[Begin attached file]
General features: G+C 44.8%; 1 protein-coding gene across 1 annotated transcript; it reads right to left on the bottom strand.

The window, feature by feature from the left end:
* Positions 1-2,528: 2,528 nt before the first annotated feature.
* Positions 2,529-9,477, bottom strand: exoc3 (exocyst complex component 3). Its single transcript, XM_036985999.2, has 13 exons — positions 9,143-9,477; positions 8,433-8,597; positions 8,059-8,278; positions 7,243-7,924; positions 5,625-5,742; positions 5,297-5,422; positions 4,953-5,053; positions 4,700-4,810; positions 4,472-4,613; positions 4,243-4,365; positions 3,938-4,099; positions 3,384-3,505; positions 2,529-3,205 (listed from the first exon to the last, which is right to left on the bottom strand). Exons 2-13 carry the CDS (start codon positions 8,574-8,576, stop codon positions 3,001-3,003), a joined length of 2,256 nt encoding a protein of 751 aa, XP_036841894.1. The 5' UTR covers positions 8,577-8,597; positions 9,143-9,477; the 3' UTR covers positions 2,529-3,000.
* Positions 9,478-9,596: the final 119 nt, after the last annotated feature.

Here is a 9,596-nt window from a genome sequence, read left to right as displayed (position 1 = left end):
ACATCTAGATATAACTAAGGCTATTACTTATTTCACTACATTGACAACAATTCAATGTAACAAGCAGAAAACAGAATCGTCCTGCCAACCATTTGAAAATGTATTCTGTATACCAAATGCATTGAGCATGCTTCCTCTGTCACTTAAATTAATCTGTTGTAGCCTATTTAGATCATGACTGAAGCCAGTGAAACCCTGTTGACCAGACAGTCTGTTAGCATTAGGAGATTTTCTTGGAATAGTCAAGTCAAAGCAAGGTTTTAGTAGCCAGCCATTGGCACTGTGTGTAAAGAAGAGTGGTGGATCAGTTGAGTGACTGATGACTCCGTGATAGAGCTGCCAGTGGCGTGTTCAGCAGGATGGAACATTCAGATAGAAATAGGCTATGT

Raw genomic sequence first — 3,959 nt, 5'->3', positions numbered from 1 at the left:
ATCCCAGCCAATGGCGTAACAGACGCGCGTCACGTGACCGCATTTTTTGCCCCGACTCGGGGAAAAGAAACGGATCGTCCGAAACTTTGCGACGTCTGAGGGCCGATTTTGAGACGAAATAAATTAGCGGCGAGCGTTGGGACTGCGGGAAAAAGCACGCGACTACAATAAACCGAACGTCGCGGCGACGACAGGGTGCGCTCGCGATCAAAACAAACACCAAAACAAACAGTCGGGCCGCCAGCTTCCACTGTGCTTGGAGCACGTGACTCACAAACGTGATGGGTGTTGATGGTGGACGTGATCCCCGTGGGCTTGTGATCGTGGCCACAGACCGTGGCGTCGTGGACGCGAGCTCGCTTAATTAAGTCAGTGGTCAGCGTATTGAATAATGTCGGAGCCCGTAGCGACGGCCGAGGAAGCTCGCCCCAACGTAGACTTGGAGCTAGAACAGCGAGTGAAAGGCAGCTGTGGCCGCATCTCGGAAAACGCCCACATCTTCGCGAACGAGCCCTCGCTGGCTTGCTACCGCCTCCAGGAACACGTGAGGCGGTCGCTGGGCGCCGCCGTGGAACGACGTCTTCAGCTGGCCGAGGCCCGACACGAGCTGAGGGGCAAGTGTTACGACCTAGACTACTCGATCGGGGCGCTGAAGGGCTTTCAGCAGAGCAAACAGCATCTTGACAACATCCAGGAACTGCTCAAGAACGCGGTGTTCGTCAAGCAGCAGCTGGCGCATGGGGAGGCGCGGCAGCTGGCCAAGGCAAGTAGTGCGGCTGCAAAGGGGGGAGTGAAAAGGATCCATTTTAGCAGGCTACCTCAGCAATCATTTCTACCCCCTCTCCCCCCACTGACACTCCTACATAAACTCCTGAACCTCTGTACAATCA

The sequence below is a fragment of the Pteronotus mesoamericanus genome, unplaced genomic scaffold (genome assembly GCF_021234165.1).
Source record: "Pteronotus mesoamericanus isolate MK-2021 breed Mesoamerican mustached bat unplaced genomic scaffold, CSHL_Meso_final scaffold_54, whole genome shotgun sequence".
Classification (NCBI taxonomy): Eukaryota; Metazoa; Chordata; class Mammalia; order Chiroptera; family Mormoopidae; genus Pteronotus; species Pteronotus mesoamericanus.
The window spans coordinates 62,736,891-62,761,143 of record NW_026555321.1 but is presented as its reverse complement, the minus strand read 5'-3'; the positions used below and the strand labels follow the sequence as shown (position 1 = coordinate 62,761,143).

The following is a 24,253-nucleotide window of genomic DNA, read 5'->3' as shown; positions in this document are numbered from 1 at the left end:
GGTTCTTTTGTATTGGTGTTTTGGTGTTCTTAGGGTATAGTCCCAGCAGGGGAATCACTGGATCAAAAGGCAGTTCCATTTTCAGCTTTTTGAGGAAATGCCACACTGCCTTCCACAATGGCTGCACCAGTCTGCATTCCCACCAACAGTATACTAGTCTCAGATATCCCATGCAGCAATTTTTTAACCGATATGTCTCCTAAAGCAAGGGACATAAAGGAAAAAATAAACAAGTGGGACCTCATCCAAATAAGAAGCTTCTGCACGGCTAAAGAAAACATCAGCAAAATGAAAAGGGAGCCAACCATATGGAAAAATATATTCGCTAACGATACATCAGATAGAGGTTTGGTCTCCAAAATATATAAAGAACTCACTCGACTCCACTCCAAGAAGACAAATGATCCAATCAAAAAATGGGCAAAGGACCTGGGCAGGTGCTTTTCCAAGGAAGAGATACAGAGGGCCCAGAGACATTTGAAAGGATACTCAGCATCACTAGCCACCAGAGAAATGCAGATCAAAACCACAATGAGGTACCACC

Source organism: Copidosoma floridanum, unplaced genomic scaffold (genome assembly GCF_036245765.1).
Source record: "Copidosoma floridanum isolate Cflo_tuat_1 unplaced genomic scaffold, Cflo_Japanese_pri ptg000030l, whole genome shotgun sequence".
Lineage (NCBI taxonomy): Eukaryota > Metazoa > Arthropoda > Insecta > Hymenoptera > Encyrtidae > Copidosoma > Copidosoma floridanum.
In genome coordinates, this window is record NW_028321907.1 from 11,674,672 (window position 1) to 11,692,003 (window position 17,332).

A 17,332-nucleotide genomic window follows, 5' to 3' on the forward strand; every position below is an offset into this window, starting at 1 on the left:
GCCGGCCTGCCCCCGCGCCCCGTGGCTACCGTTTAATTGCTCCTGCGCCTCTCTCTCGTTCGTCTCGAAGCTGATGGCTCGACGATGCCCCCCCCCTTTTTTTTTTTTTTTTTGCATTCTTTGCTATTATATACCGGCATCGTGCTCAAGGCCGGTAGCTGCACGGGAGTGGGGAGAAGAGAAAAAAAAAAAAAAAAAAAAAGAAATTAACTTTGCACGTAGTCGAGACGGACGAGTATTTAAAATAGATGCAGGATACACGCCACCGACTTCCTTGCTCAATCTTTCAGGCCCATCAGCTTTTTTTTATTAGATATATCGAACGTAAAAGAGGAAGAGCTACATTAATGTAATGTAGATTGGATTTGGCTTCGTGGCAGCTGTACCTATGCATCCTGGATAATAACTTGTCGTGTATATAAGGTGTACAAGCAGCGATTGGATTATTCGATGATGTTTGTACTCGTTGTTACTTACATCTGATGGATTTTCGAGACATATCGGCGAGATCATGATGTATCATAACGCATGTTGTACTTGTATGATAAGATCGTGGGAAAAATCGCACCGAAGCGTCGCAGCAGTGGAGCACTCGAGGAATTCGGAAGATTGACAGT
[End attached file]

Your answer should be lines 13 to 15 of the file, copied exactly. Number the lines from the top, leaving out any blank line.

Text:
The window spans coordinates 62,736,891-62,761,143 of record NW_026555321.1 but is presented as its reverse complement, the minus strand read 5'-3'; the positions used below and the strand labels follow the sequence as shown (position 1 = coordinate 62,761,143).

The following is a 24,253-nucleotide window of genomic DNA, read 5'->3' as shown; positions in this document are numbered from 1 at the left end:
GGTTCTTTTGTATTGGTGTTTTGGTGTTCTTAGGGTATAGTCCCAGCAGGGGAATCACTGGATCAAAAGGCAGTTCCATTTTCAGCTTTTTGAGGAAATGCCACACTGCCTTCCACAATGGCTGCACCAGTCTGCATTCCCACCAACAGTATACTAGTCTCAGATATCCCATGCAGCAATTTTTTAACCGATATGTCTCCTAAAGCAAGGGACATAAAGGAAAAAATAAACAAGTGGGACCTCATCCAAATAAGAAGCTTCTGCACGGCTAAAGAAAACATCAGCAAAATGAAAAGGGAGCCAACCATATGGAAAAATATATTCGCTAACGATACATCAGATAGAGGTTTGGTCTCCAAAATATATAAAGAACTCACTCGACTCCACTCCAAGAAGACAAATGATCCAATCAAAAAATGGGCAAAGGACCTGGGCAGGTGCTTTTCCAAGGAAGAGATACAGAGGGCCCAGAGACATTTGAAAGGATACTCAGCATCACTAGCCACCAGAGAAATGCAGATCAAAACCACAATGAGGTACCACC